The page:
As someone who loves secondhand shopping and vintage, I can't BELIEVE this has never made it into the newsletter as your monthly slow fashion tip.
In an effort to raise awareness for the positive effects of secondhand shopping, Oxfam UK launched a challenge called #secondhandseptember (you can read more about it here), which challenges us to only shop secondhand for the entire month. I already did some secondhand shopping at the end of August, so don’t foresee any secondhand purchases this month, and instead, i’m challenging myself to wear only secondhand items already in my closet for a week.
I would highly encourage you to shop secondhand if you plan on shopping for new items this season. My Fall 2020 trends video is proof that most of this season’s trends are recycled from previous years, and can be found secondhand (or already in your closet!)
Here’s why shopping secondhand helps:
1 - It creates more demand for a circular economy. The more our economies and products are designed for circularity, the better - designing for planned obsolescence is unsustainable and irresponsible. By shopping secondhand and creating demand for more secondhand items, I think consumers can have a hand in changing our economy’s blueprint for the better.
2 - It extends the life cycle of a garment, which reduces that garment’s carbon footprint by approximately 85%.
3 - It requires 0 virgin resources or chemically intensive processes. The production of one tee shirt requires the same amount of water one human will drink in 13 years. There are so many environmental savings when you shop secondhand.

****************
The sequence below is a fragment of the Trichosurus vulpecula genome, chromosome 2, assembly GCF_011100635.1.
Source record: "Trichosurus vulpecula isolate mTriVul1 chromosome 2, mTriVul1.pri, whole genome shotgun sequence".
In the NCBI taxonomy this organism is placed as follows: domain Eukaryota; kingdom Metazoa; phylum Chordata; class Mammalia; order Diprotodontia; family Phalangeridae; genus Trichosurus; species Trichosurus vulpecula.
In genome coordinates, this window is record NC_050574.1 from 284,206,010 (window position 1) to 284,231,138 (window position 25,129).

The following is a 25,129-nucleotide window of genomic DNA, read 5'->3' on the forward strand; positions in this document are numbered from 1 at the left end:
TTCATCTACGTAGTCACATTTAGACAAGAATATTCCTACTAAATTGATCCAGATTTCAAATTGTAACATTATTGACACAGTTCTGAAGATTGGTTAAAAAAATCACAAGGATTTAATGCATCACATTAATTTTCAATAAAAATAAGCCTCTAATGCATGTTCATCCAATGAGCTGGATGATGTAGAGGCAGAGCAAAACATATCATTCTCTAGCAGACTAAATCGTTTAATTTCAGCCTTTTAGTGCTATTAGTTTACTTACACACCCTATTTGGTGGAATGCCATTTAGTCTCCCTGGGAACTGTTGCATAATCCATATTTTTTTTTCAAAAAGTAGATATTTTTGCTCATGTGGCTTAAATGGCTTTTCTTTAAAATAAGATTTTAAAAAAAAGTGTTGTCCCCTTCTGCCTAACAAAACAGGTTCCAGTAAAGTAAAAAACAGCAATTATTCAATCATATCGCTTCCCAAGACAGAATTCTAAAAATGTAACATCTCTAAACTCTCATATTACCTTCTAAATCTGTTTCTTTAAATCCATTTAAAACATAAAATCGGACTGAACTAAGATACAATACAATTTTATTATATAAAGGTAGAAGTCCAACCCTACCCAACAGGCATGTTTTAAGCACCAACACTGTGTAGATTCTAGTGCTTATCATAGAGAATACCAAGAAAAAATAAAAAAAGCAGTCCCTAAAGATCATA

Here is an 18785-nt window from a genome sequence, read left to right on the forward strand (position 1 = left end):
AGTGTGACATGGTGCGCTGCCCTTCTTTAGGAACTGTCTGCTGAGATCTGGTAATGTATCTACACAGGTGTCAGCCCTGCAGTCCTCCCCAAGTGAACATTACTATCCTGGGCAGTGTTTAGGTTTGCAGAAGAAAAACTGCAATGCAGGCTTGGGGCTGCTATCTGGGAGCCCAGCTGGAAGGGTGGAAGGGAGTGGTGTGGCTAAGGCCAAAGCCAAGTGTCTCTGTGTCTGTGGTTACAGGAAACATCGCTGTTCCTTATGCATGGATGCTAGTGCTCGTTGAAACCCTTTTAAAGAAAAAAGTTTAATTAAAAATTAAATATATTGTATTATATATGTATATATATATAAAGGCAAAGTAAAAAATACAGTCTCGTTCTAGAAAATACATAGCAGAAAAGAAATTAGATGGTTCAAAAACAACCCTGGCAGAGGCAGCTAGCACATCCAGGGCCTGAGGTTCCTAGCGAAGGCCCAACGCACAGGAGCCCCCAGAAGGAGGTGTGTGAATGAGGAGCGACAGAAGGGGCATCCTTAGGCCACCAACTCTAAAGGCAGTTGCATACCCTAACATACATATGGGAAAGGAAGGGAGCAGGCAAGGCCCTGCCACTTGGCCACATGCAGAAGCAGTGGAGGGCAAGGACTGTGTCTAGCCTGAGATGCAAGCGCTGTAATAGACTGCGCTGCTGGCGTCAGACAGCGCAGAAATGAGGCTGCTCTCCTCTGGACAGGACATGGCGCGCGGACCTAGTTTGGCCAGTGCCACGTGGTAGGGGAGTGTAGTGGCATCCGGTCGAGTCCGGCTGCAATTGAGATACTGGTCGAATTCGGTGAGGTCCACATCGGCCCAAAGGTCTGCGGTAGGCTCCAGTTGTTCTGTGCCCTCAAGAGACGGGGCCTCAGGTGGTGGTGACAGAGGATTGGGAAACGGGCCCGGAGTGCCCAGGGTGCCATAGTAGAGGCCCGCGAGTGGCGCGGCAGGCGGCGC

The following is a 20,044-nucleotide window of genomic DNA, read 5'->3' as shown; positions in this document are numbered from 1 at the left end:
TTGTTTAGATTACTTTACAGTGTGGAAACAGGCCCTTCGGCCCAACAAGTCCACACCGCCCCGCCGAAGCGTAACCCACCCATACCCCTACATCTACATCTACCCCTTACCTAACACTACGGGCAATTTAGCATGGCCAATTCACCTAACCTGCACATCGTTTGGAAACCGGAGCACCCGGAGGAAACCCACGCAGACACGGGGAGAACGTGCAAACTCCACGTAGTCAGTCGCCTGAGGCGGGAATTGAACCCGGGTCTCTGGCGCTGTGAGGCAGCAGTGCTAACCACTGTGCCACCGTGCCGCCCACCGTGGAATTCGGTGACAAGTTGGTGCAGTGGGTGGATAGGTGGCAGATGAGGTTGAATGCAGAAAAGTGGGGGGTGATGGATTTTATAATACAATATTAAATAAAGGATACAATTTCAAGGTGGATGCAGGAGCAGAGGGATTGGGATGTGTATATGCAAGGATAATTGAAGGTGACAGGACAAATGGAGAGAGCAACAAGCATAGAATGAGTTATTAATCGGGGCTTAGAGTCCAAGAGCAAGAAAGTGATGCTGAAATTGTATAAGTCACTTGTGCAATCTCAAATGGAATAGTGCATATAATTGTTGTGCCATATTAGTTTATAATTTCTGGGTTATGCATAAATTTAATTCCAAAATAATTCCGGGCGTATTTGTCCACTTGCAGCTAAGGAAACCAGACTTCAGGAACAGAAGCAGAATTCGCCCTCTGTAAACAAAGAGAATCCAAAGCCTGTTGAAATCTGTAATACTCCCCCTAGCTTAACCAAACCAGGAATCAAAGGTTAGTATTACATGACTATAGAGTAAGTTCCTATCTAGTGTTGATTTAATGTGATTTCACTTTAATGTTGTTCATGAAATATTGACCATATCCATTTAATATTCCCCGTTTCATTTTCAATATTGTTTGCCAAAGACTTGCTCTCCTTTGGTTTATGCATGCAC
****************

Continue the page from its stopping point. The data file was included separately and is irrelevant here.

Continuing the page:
4 - It keeps discarded clothing out of developing countries. Unfortunately, a lot of our unwanted clothing gets packed up and shipped to developing countries, leaving them with the burden of discarding it, as well as disrupting their own economies. (and not in a good way. Local businesses in developing countries can’t compete with the cheap goods that come in and don’t have an opportunity to grow themselves).
5 - While a lot of garments do still end up in landfills either here or abroad, shopping secondhand is still a great way to keep clothing out of landfills.
One last thing …
It’s so important to discard or declutter items as mindfully as when we shop for them. A giant Marie Kondo declutter might feel really good, but all of that “stuff” still has to go somewhere, and then you need to think about replacing it all, which might spark the need for consuming without really thinking.
If you’re looking for tips on how to thrift and secondhand shop, here’s a little video I did earlier this year that might help!